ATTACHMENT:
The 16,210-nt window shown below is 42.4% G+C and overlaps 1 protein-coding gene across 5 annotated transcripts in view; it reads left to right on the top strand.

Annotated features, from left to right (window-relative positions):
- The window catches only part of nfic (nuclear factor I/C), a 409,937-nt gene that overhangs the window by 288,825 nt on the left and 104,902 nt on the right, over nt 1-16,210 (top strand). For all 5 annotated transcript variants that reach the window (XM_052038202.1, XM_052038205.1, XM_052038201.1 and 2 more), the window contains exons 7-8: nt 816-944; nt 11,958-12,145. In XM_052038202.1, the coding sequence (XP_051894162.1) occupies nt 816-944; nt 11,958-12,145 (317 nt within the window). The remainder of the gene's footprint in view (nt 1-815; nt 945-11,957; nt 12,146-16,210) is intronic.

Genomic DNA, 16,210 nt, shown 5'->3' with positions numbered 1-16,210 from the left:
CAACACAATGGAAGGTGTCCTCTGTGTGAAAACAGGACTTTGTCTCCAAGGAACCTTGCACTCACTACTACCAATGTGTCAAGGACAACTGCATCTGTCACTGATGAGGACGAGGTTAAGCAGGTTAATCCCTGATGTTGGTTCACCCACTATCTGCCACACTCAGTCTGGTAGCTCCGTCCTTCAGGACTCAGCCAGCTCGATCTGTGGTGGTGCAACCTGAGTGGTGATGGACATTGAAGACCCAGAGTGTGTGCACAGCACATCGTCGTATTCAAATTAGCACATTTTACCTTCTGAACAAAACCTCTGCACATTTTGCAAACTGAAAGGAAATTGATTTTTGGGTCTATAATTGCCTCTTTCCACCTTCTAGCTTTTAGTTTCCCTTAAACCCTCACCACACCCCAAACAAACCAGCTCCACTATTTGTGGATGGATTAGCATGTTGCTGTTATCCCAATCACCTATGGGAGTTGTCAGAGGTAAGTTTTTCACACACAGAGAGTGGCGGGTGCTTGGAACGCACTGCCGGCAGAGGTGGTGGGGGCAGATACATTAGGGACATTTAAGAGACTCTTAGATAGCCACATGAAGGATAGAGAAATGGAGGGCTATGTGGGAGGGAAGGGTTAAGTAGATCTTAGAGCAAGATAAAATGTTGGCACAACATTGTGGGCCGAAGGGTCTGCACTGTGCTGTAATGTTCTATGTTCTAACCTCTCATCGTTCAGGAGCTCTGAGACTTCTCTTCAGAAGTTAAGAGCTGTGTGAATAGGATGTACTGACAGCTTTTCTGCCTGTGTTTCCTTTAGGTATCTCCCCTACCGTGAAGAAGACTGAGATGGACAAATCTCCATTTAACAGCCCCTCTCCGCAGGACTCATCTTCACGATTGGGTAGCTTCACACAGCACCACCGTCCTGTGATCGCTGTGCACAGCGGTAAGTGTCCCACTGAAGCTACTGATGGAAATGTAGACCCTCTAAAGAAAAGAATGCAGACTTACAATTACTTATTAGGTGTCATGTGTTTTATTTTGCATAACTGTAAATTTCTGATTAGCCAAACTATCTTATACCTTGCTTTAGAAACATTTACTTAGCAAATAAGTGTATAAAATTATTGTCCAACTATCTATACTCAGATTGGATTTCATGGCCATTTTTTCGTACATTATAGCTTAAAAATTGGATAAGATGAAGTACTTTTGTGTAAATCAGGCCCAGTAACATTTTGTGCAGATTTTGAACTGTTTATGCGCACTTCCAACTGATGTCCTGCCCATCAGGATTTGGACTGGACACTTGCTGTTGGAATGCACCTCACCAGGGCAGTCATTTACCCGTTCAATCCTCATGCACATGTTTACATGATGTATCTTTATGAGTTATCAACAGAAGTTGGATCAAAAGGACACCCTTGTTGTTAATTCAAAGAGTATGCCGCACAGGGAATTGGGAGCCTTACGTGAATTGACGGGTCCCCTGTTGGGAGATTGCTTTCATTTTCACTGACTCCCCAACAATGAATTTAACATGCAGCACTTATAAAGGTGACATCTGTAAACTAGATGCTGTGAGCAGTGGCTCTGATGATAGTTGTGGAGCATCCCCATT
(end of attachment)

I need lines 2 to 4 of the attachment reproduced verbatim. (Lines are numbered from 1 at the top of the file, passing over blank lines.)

Annotated features, from left to right (window-relative positions):
- The window catches only part of nfic (nuclear factor I/C), a 409,937-nt gene that overhangs the window by 288,825 nt on the left and 104,902 nt on the right, over nt 1-16,210 (top strand). For all 5 annotated transcript variants that reach the window (XM_052038202.1, XM_052038205.1, XM_052038201.1 and 2 more), the window contains exons 7-8: nt 816-944; nt 11,958-12,145. In XM_052038202.1, the coding sequence (XP_051894162.1) occupies nt 816-944; nt 11,958-12,145 (317 nt within the window). The remainder of the gene's footprint in view (nt 1-815; nt 945-11,957; nt 12,146-16,210) is intronic.

Genomic DNA, 16,210 nt, shown 5'->3' with positions numbered 1-16,210 from the left: